Two of our patterns reference the logo block. By using the shape in a pattern, it suggests the power of our Association and the multiplying effect we have in communities. Colors can be reversed and combinations changed. For help, contact

Step & Repeat

Dense Tonal Grid

Parallax Women

Dense Tonal Grid-Grayscale

Airy Twinkle-Grayscale

Parallax Women-Grayscale



Used well, photography can reaffirm the spirit and point of view of The Junior League brand. Applied carelessly, it can have the opposite effect.

Subject Matter

Photography should convey the story of working in the community, helping to position The Junior League as being part of the larger fabric of society.

Quality & Resolution

Use clear, well-lit photography. Consider the composition and framing so that the image conveys a story—even to someone without context. Never use low-resolution photos or jagged/pixelated images.

Candid Images & Portraits

For community photos, photograph members engaged in the work, showing them having fun and collaborating with others. For portraits of civic leaders, etc., photograph them looking directly into camera to communicate confidence.

Avoid Misperceptions

Although photos of Junior League social activities can lend personality and texture, they should play less of a leading role. These types of images can have a reverse effect, perpetuating misperceptions of The Junior League and weakening the value of our role in our local communities and beyond. Also, when considering what photos to share please be sure to demonstrate the full spectrum of diversity that exists within your League—race/ethnicity, religion, age, personal style, appearance, etc.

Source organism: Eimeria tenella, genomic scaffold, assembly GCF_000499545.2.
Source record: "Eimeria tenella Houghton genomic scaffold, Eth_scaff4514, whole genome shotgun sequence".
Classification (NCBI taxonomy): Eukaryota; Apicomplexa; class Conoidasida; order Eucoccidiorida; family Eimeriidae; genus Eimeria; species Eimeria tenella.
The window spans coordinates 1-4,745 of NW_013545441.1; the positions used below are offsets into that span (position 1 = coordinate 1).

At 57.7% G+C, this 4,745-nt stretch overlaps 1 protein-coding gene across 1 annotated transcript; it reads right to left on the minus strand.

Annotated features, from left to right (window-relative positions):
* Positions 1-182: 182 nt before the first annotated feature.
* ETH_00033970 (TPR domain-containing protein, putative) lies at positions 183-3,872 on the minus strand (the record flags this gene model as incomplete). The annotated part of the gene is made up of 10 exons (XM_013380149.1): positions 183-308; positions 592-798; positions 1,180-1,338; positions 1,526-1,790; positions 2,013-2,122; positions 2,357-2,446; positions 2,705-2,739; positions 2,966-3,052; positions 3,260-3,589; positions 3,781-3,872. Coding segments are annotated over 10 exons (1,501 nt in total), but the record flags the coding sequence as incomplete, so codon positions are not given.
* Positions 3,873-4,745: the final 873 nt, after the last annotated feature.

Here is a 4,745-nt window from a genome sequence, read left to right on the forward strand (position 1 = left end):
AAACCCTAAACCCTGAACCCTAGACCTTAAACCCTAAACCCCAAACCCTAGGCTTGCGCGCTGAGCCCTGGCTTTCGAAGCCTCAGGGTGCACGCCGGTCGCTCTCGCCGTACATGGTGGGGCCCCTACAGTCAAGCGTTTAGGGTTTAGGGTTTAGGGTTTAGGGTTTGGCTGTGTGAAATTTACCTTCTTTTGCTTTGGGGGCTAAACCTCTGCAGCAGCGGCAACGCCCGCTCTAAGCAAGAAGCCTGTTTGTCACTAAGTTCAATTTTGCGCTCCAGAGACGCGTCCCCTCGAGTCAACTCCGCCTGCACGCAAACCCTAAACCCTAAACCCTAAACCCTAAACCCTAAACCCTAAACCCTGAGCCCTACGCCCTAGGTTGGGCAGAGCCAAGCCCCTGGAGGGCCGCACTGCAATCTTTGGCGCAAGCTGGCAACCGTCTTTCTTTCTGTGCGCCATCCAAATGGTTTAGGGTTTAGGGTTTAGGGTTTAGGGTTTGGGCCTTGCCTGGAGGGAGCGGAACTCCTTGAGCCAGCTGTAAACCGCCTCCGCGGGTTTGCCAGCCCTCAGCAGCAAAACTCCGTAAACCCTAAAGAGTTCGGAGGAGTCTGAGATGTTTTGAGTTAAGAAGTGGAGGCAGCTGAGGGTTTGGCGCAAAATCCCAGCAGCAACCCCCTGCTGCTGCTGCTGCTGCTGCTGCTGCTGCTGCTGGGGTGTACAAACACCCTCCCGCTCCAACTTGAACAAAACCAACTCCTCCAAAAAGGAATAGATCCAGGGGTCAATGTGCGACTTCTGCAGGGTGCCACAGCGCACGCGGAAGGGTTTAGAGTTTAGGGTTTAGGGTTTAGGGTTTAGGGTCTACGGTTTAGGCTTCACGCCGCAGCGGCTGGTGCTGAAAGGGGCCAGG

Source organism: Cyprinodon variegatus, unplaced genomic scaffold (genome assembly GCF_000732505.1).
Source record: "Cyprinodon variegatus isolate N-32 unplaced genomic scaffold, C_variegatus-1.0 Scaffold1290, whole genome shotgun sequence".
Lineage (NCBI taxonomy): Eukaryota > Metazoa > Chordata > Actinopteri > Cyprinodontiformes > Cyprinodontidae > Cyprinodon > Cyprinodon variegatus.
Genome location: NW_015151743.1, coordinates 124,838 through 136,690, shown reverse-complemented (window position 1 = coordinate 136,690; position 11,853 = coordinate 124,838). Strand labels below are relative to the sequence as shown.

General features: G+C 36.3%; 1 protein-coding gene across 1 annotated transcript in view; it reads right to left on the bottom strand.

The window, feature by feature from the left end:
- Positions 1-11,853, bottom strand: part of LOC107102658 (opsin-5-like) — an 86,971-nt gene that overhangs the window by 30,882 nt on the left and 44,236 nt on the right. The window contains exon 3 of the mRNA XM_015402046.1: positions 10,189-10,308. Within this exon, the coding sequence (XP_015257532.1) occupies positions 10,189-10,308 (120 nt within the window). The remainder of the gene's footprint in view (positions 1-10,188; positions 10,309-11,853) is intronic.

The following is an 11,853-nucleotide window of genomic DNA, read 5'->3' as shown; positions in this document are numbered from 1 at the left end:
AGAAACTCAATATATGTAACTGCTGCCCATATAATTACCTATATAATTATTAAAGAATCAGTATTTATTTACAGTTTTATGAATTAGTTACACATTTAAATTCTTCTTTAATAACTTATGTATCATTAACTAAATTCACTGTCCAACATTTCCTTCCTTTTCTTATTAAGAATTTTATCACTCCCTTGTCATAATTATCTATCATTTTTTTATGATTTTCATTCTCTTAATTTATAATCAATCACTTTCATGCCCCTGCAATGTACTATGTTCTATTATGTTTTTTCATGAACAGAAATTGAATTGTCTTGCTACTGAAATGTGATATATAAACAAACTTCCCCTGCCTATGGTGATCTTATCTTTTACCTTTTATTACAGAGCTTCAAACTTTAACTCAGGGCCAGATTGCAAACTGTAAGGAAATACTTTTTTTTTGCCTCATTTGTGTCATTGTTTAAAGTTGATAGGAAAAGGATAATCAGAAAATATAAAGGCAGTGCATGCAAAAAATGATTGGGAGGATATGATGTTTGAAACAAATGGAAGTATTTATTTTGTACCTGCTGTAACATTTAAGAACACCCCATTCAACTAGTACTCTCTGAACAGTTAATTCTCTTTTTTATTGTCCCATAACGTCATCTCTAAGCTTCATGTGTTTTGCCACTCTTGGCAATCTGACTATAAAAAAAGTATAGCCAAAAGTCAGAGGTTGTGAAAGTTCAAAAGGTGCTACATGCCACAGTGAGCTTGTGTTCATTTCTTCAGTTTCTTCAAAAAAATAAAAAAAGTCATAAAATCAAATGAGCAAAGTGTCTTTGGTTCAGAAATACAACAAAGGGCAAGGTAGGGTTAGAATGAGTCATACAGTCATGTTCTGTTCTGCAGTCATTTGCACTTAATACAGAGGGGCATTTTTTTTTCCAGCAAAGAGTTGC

General Guidelines

Signed releases should be used when adults are posed for photographs or stated to appear on videotape. Signed release forms are not needed when subjects are in public places such as fairgrounds, parks, or public streets. When images are published, your League should take cautionary steps to provide minimum identifying information an not use specific street or mailing addresses, e-mail addresses, or phone numbers. Photographs or videotaping in private or public schools or youth camps must be done only with school or camp permission. It is the responsibility of the photographer or videographer to obtain signed release forms and maintain records.
Download photo/video release forms.


Illustration is used to help support or explain an idea. Our style is flat and simple. Use colors from our palette. Download this sample set to help you get started.

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Head Silhouette

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Head Silhouette

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Head Silhouette

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Head Silhouette